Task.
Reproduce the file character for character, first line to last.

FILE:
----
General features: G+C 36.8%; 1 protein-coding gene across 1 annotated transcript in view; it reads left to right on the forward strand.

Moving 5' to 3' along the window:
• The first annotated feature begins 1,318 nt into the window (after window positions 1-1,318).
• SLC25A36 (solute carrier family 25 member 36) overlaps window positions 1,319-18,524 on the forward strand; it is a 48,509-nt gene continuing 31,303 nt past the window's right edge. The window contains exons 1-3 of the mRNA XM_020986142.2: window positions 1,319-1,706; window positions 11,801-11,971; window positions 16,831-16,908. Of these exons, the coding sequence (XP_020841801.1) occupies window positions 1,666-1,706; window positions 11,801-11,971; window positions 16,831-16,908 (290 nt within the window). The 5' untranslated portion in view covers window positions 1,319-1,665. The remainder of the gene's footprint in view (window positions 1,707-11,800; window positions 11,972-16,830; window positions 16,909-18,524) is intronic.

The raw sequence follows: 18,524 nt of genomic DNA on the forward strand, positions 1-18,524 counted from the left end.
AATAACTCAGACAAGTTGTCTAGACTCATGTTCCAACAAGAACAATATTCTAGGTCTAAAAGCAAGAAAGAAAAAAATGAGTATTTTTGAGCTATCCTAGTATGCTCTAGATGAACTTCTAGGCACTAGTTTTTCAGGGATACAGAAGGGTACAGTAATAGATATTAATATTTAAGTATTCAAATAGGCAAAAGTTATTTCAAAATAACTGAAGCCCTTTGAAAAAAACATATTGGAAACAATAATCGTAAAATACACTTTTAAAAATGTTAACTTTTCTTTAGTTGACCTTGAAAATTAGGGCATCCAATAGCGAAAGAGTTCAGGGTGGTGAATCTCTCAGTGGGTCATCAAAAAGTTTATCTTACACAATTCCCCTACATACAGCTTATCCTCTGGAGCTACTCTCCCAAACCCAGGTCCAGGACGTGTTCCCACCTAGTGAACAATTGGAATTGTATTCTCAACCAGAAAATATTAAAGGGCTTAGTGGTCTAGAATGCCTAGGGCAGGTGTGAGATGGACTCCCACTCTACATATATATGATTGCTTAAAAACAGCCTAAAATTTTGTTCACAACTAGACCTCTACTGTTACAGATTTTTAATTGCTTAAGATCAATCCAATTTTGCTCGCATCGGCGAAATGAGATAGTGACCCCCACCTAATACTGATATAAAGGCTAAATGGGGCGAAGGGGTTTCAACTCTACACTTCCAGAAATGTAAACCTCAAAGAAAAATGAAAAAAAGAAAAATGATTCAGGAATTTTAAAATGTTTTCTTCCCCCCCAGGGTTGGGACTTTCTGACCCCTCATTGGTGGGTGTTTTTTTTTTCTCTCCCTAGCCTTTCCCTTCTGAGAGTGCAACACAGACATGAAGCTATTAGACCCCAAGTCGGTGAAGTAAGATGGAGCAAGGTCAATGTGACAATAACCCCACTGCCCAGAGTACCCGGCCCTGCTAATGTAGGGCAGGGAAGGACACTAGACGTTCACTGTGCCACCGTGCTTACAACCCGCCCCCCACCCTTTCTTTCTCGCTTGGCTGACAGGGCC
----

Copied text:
General features: G+C 36.8%; 1 protein-coding gene across 1 annotated transcript in view; it reads left to right on the forward strand.

Moving 5' to 3' along the window:
• The first annotated feature begins 1,318 nt into the window (after window positions 1-1,318).
• SLC25A36 (solute carrier family 25 member 36) overlaps window positions 1,319-18,524 on the forward strand; it is a 48,509-nt gene continuing 31,303 nt past the window's right edge. The window contains exons 1-3 of the mRNA XM_020986142.2: window positions 1,319-1,706; window positions 11,801-11,971; window positions 16,831-16,908. Of these exons, the coding sequence (XP_020841801.1) occupies window positions 1,666-1,706; window positions 11,801-11,971; window positions 16,831-16,908 (290 nt within the window). The 5' untranslated portion in view covers window positions 1,319-1,665. The remainder of the gene's footprint in view (window positions 1,707-11,800; window positions 11,972-16,830; window positions 16,909-18,524) is intronic.

The raw sequence follows: 18,524 nt of genomic DNA on the forward strand, positions 1-18,524 counted from the left end.
AATAACTCAGACAAGTTGTCTAGACTCATGTTCCAACAAGAACAATATTCTAGGTCTAAAAGCAAGAAAGAAAAAAATGAGTATTTTTGAGCTATCCTAGTATGCTCTAGATGAACTTCTAGGCACTAGTTTTTCAGGGATACAGAAGGGTACAGTAATAGATATTAATATTTAAGTATTCAAATAGGCAAAAGTTATTTCAAAATAACTGAAGCCCTTTGAAAAAAACATATTGGAAACAATAATCGTAAAATACACTTTTAAAAATGTTAACTTTTCTTTAGTTGACCTTGAAAATTAGGGCATCCAATAGCGAAAGAGTTCAGGGTGGTGAATCTCTCAGTGGGTCATCAAAAAGTTTATCTTACACAATTCCCCTACATACAGCTTATCCTCTGGAGCTACTCTCCCAAACCCAGGTCCAGGACGTGTTCCCACCTAGTGAACAATTGGAATTGTATTCTCAACCAGAAAATATTAAAGGGCTTAGTGGTCTAGAATGCCTAGGGCAGGTGTGAGATGGACTCCCACTCTACATATATATGATTGCTTAAAAACAGCCTAAAATTTTGTTCACAACTAGACCTCTACTGTTACAGATTTTTAATTGCTTAAGATCAATCCAATTTTGCTCGCATCGGCGAAATGAGATAGTGACCCCCACCTAATACTGATATAAAGGCTAAATGGGGCGAAGGGGTTTCAACTCTACACTTCCAGAAATGTAAACCTCAAAGAAAAATGAAAAAAAGAAAAATGATTCAGGAATTTTAAAATGTTTTCTTCCCCCCCAGGGTTGGGACTTTCTGACCCCTCATTGGTGGGTGTTTTTTTTTTCTCTCCCTAGCCTTTCCCTTCTGAGAGTGCAACACAGACATGAAGCTATTAGACCCCAAGTCGGTGAAGTAAGATGGAGCAAGGTCAATGTGACAATAACCCCACTGCCCAGAGTACCCGGCCCTGCTAATGTAGGGCAGGGAAGGACACTAGACGTTCACTGTGCCACCGTGCTTACAACCCGCCCCCCACCCTTTCTTTCTCGCTTGGCTGACAGGGCC